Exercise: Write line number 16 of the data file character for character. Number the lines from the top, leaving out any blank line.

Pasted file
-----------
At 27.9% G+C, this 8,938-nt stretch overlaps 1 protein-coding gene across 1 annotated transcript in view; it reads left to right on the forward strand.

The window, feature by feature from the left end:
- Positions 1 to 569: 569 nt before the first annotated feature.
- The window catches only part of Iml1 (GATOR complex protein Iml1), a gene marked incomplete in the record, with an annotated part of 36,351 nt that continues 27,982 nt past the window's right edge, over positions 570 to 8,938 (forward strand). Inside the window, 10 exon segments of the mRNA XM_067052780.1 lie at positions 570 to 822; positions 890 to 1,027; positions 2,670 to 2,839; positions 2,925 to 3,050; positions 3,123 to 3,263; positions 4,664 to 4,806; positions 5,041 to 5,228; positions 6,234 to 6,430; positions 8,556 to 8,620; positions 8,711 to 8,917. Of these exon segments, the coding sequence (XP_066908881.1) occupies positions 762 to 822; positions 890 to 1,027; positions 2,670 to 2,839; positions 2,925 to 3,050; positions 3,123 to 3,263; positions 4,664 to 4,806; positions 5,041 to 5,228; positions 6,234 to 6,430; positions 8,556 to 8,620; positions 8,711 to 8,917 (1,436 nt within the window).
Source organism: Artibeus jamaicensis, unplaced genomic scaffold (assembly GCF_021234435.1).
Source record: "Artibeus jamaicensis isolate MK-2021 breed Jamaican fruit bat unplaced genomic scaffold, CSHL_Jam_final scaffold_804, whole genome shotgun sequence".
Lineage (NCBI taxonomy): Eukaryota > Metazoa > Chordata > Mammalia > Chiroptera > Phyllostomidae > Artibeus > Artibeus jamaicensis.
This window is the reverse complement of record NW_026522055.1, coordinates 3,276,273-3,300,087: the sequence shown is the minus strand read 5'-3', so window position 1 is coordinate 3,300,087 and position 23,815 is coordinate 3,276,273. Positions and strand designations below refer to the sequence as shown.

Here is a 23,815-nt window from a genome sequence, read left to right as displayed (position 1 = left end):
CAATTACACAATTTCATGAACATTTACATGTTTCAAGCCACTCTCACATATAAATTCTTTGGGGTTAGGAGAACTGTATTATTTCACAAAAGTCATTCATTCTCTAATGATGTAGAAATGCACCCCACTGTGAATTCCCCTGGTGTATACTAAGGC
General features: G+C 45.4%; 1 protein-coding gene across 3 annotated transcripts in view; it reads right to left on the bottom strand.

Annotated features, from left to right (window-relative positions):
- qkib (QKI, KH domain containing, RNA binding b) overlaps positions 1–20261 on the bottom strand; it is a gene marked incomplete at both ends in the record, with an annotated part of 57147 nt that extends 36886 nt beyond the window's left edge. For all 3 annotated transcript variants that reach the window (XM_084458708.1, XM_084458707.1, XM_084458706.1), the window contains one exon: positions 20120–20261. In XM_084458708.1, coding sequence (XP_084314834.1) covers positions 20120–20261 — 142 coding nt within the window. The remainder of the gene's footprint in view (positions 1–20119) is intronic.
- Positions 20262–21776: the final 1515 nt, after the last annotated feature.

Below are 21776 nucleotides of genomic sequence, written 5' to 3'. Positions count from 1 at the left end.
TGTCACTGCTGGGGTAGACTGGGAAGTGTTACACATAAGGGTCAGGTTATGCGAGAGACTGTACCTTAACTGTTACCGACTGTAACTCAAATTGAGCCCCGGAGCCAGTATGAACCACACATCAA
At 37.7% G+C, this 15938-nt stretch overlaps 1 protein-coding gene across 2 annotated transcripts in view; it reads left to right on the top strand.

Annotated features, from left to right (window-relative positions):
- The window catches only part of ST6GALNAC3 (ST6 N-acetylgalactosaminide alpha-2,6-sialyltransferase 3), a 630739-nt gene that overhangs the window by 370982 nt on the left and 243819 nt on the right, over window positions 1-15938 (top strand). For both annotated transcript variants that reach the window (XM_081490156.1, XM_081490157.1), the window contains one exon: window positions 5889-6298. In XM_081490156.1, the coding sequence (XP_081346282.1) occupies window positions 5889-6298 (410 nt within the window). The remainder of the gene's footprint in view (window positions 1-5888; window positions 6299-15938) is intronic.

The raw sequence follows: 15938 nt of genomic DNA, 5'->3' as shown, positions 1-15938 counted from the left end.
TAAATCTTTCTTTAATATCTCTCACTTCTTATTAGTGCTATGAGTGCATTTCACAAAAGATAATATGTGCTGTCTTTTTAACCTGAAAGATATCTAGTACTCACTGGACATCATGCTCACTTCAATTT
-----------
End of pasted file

TGTCACTGCTGGGGTAGACTGGGAAGTGTTACACATAAGGGTCAGGTTATGCGAGAGACTGTACCTTAACTGTTACCGACTGTAACTCAAATTGAGCCCCGGAGCCAGTATGAACCACACATCAA